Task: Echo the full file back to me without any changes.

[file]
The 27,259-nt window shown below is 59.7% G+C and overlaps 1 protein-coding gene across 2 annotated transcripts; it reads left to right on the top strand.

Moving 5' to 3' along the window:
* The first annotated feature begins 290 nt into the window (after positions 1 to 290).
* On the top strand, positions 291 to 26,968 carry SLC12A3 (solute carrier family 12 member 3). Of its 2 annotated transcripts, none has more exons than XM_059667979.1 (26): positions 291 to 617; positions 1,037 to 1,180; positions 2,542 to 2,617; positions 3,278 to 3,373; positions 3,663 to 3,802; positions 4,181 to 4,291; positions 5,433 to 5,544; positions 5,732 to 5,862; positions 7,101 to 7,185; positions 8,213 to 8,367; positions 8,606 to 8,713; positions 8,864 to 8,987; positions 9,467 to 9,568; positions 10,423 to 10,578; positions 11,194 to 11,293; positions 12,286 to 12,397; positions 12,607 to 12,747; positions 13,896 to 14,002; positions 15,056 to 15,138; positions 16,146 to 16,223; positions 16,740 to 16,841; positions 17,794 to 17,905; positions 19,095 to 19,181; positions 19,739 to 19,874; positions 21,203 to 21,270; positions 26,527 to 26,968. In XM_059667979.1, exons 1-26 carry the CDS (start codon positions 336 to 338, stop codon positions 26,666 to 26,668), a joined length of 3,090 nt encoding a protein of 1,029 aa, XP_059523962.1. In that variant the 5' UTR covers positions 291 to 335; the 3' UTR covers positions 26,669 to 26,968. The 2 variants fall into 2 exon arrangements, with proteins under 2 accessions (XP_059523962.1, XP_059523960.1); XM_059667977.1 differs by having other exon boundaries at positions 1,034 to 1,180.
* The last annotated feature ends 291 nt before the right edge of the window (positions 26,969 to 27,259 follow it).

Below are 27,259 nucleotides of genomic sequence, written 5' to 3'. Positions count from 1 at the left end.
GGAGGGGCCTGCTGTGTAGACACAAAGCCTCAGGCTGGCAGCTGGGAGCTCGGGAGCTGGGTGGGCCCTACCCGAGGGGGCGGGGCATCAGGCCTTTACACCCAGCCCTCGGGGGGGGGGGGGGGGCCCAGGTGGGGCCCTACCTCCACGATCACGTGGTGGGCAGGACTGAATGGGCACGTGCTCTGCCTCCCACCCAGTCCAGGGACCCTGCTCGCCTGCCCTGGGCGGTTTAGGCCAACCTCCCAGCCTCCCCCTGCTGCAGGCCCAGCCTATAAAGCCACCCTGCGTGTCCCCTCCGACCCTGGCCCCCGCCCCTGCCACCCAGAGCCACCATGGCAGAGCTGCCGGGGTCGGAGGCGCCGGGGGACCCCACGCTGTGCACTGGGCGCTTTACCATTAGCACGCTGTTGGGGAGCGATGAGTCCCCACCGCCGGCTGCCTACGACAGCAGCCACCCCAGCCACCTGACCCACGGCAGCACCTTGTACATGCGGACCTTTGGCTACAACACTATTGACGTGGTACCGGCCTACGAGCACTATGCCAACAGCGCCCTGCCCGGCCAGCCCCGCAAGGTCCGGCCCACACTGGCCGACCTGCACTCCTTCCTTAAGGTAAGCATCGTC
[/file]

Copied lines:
The 27,259-nt window shown below is 59.7% G+C and overlaps 1 protein-coding gene across 2 annotated transcripts; it reads left to right on the top strand.

Moving 5' to 3' along the window:
* The first annotated feature begins 290 nt into the window (after positions 1 to 290).
* On the top strand, positions 291 to 26,968 carry SLC12A3 (solute carrier family 12 member 3). Of its 2 annotated transcripts, none has more exons than XM_059667979.1 (26): positions 291 to 617; positions 1,037 to 1,180; positions 2,542 to 2,617; positions 3,278 to 3,373; positions 3,663 to 3,802; positions 4,181 to 4,291; positions 5,433 to 5,544; positions 5,732 to 5,862; positions 7,101 to 7,185; positions 8,213 to 8,367; positions 8,606 to 8,713; positions 8,864 to 8,987; positions 9,467 to 9,568; positions 10,423 to 10,578; positions 11,194 to 11,293; positions 12,286 to 12,397; positions 12,607 to 12,747; positions 13,896 to 14,002; positions 15,056 to 15,138; positions 16,146 to 16,223; positions 16,740 to 16,841; positions 17,794 to 17,905; positions 19,095 to 19,181; positions 19,739 to 19,874; positions 21,203 to 21,270; positions 26,527 to 26,968. In XM_059667979.1, exons 1-26 carry the CDS (start codon positions 336 to 338, stop codon positions 26,666 to 26,668), a joined length of 3,090 nt encoding a protein of 1,029 aa, XP_059523962.1. In that variant the 5' UTR covers positions 291 to 335; the 3' UTR covers positions 26,669 to 26,968. The 2 variants fall into 2 exon arrangements, with proteins under 2 accessions (XP_059523962.1, XP_059523960.1); XM_059667977.1 differs by having other exon boundaries at positions 1,034 to 1,180.
* The last annotated feature ends 291 nt before the right edge of the window (positions 26,969 to 27,259 follow it).

Below are 27,259 nucleotides of genomic sequence, written 5' to 3'. Positions count from 1 at the left end.
GGAGGGGCCTGCTGTGTAGACACAAAGCCTCAGGCTGGCAGCTGGGAGCTCGGGAGCTGGGTGGGCCCTACCCGAGGGGGCGGGGCATCAGGCCTTTACACCCAGCCCTCGGGGGGGGGGGGGGGGCCCAGGTGGGGCCCTACCTCCACGATCACGTGGTGGGCAGGACTGAATGGGCACGTGCTCTGCCTCCCACCCAGTCCAGGGACCCTGCTCGCCTGCCCTGGGCGGTTTAGGCCAACCTCCCAGCCTCCCCCTGCTGCAGGCCCAGCCTATAAAGCCACCCTGCGTGTCCCCTCCGACCCTGGCCCCCGCCCCTGCCACCCAGAGCCACCATGGCAGAGCTGCCGGGGTCGGAGGCGCCGGGGGACCCCACGCTGTGCACTGGGCGCTTTACCATTAGCACGCTGTTGGGGAGCGATGAGTCCCCACCGCCGGCTGCCTACGACAGCAGCCACCCCAGCCACCTGACCCACGGCAGCACCTTGTACATGCGGACCTTTGGCTACAACACTATTGACGTGGTACCGGCCTACGAGCACTATGCCAACAGCGCCCTGCCCGGCCAGCCCCGCAAGGTCCGGCCCACACTGGCCGACCTGCACTCCTTCCTTAAGGTAAGCATCGTC